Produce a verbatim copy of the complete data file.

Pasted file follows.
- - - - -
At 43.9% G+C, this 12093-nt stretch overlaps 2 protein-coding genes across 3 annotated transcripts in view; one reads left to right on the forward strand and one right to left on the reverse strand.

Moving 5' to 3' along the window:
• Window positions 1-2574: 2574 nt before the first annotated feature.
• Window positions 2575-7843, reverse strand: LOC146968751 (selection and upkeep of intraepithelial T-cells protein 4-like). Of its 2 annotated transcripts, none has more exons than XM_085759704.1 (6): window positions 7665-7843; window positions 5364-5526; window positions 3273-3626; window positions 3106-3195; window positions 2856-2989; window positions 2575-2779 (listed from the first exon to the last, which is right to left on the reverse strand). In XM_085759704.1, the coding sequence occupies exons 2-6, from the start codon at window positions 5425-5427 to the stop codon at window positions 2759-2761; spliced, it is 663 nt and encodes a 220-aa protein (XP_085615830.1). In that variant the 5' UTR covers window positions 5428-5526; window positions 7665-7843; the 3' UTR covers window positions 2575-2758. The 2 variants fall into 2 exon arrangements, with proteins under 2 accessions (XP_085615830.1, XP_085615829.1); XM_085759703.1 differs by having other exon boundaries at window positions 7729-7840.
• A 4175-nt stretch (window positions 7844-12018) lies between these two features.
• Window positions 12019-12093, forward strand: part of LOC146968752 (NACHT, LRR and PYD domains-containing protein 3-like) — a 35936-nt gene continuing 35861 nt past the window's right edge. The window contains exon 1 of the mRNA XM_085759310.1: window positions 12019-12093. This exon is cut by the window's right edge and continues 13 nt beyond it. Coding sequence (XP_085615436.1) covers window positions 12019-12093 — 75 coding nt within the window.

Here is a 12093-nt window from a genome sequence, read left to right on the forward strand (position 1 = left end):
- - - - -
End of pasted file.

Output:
At 43.9% G+C, this 12093-nt stretch overlaps 2 protein-coding genes across 3 annotated transcripts in view; one reads left to right on the forward strand and one right to left on the reverse strand.

Moving 5' to 3' along the window:
• Window positions 1-2574: 2574 nt before the first annotated feature.
• Window positions 2575-7843, reverse strand: LOC146968751 (selection and upkeep of intraepithelial T-cells protein 4-like). Of its 2 annotated transcripts, none has more exons than XM_085759704.1 (6): window positions 7665-7843; window positions 5364-5526; window positions 3273-3626; window positions 3106-3195; window positions 2856-2989; window positions 2575-2779 (listed from the first exon to the last, which is right to left on the reverse strand). In XM_085759704.1, the coding sequence occupies exons 2-6, from the start codon at window positions 5425-5427 to the stop codon at window positions 2759-2761; spliced, it is 663 nt and encodes a 220-aa protein (XP_085615830.1). In that variant the 5' UTR covers window positions 5428-5526; window positions 7665-7843; the 3' UTR covers window positions 2575-2758. The 2 variants fall into 2 exon arrangements, with proteins under 2 accessions (XP_085615830.1, XP_085615829.1); XM_085759703.1 differs by having other exon boundaries at window positions 7729-7840.
• A 4175-nt stretch (window positions 7844-12018) lies between these two features.
• Window positions 12019-12093, forward strand: part of LOC146968752 (NACHT, LRR and PYD domains-containing protein 3-like) — a 35936-nt gene continuing 35861 nt past the window's right edge. The window contains exon 1 of the mRNA XM_085759310.1: window positions 12019-12093. This exon is cut by the window's right edge and continues 13 nt beyond it. Coding sequence (XP_085615436.1) covers window positions 12019-12093 — 75 coding nt within the window.

Here is a 12093-nt window from a genome sequence, read left to right on the forward strand (position 1 = left end):